The appetite for omega-3 fatty acids hailed by studies as a weapon against ailments from heart disease to Alzheimer's to depression appears to be endless. Since 2006, the U.S. market for omega-3 supplements has doubled, to an estimated $1 billion, and that doesn't count the billions of dollars more that consumers paid for infant formula, orange juice, breakfast cereals and a host of other products that have added these wonder nutrients.
But is the fatty-acid craze threatening our ecosystem? The best omega-3 source is oily fish like salmon, mackerel and sardines. Environmentalists fear that some species especially a small filter feeder called menhaden, which plays a critical role in the aquatic food chain are being overfished for oil supplements. Bigger fish prey on menhaden, which eat omega-3-rich algae and in doing so clean the ocean waters off the Atlantic and Gulf coasts. By filtering up to 7 gal. (about 26 L) per min., menhaden help prevent oxygen-depleting algal blooms that lead to underwater dead zones.
Although few Americans have heard of menhaden, its protection is a big enough worry that 13 of 15 Atlantic states have banned from their waters the fish-oil company that catches 90% of the country's menhaden. The Houston-based Omega Protein insists the menhaden population is healthy. But while the Atlantic States Marine Fisheries Commission says menhaden don't yet face overfishing on a coastal scale, it is limiting the industrial harvest of the fish in Chesapeake Bay, hard hit of late by dead zones. "The devastation of the marine environment has to be taken into account," says H. Bruce Franklin, a professor of American studies at Rutgers University and the author of a recent book on menhaden, The Most Important Fish in the Sea.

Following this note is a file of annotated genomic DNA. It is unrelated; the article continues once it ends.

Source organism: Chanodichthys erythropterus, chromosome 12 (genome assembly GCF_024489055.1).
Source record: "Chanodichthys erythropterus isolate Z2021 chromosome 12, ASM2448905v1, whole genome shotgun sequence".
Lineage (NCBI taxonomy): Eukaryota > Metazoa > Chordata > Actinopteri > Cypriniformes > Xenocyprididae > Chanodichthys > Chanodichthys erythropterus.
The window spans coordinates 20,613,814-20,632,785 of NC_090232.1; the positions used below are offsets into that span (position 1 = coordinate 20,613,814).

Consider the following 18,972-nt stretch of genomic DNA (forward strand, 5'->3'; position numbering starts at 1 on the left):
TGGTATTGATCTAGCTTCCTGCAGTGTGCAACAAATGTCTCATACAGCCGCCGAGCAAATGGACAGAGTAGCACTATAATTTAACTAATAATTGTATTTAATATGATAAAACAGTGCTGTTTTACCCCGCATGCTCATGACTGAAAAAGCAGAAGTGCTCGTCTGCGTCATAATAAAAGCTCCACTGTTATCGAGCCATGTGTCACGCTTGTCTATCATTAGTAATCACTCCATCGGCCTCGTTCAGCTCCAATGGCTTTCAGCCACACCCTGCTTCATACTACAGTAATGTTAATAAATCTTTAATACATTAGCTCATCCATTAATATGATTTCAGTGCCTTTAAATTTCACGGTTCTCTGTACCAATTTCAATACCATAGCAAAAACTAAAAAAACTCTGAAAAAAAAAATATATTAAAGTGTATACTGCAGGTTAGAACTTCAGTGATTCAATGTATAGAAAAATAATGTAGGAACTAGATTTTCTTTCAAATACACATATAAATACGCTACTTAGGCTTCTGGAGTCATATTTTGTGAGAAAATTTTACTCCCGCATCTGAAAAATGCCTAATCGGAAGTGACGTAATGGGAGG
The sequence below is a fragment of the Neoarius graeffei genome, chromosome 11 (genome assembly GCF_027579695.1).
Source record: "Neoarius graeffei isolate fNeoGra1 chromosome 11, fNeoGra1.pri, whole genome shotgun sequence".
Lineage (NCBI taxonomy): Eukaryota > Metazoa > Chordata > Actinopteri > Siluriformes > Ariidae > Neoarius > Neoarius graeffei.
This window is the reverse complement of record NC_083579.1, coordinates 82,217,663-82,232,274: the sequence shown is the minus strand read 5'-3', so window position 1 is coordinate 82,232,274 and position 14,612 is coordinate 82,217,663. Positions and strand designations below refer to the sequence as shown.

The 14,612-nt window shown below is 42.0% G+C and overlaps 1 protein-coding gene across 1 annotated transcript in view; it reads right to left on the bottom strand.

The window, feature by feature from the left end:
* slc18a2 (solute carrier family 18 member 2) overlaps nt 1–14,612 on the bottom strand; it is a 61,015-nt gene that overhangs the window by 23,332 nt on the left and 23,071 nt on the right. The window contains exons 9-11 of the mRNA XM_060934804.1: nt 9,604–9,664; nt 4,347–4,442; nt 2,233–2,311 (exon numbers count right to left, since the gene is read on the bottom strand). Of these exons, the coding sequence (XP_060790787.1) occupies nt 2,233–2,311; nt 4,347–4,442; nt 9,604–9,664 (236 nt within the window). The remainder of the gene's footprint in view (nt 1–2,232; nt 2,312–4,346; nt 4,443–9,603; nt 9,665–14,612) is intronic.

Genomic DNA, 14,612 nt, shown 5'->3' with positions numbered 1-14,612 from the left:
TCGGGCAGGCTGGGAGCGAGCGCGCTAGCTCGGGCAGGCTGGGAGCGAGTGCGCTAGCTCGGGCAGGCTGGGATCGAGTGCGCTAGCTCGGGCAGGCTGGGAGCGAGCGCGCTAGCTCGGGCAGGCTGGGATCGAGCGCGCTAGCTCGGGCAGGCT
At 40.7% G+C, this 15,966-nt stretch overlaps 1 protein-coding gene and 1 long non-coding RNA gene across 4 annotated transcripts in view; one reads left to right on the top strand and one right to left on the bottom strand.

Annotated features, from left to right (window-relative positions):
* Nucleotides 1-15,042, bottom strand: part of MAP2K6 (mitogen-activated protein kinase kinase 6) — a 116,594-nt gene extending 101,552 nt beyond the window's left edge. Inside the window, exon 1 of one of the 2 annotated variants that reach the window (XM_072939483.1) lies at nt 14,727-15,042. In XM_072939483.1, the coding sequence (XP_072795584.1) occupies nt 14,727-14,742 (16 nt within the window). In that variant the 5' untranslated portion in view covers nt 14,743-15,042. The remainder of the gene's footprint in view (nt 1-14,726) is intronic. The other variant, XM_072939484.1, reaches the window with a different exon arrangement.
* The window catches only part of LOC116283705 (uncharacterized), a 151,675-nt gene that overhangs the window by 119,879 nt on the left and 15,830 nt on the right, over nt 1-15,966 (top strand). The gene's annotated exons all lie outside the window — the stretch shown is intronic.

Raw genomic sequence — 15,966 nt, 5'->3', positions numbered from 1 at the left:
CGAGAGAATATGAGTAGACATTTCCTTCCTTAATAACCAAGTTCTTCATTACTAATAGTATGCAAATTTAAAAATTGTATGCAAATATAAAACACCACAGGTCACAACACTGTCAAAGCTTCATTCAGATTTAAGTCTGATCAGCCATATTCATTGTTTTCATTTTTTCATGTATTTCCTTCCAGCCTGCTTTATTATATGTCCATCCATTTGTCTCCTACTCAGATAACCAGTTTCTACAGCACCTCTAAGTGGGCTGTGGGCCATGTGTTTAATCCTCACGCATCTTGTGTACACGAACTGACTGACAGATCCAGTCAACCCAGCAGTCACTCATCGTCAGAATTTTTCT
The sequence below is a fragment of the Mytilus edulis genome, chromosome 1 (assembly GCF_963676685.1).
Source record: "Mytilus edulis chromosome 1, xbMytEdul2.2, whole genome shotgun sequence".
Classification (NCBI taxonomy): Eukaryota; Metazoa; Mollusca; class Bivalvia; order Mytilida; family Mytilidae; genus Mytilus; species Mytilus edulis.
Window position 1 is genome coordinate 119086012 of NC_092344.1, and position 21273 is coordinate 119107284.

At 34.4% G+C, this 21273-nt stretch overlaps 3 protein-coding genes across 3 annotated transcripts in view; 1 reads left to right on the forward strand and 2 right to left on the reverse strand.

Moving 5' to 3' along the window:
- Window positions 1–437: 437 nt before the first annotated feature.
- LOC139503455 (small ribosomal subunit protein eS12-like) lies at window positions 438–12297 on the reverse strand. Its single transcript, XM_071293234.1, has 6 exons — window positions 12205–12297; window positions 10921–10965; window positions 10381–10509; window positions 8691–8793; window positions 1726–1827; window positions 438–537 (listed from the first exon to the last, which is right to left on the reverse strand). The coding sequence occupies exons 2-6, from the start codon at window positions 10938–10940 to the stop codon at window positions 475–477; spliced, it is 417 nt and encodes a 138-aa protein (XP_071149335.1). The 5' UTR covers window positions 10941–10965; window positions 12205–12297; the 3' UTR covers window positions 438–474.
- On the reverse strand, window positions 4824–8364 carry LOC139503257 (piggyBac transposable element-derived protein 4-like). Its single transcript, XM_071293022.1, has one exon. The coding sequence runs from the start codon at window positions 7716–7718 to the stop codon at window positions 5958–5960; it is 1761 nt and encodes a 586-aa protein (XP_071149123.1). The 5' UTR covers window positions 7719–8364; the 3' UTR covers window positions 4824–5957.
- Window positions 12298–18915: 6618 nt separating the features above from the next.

The declining menhaden population isn't the only concern swimming around fish-based omega-3 supplements. Mercury consumption is another, as are the needs of vegetarians. The good news there is that plant sources like flaxseed and canola oils have one of the omega-3 fatties, alpha-linolenic acid (ALA). The bad news is that they don't contain docosahexaenoic acid (DHA) or eicosapentaenoic acid (EPA), the more important omega-3 nutrients. Our bodies can convert ALA into DHA and EPA, but the process is limited and slow.
A more efficient source of omega-3s is emerging, however, and it's made straight from the algae that give menhaden and other fish so many healthful fatty acids. Maryland biotech company Martek, which farms myriad algal strains in massive tanks, is marketing life'sDHA, an algal omega-3 supplement rich in DHA, which is especially beneficial to the brain.
Martek and others are also developing oilseed-algae hybrids that are packed with a larger array of fatty acids, according to Adam Ismail, director of the Global Organization for EPA & DHA Omega-3, a Salt Lake City trade group. "This is a really interesting new area we're heading into," he says. And given consumer demand for omega-3s, it's likely to be a booming one.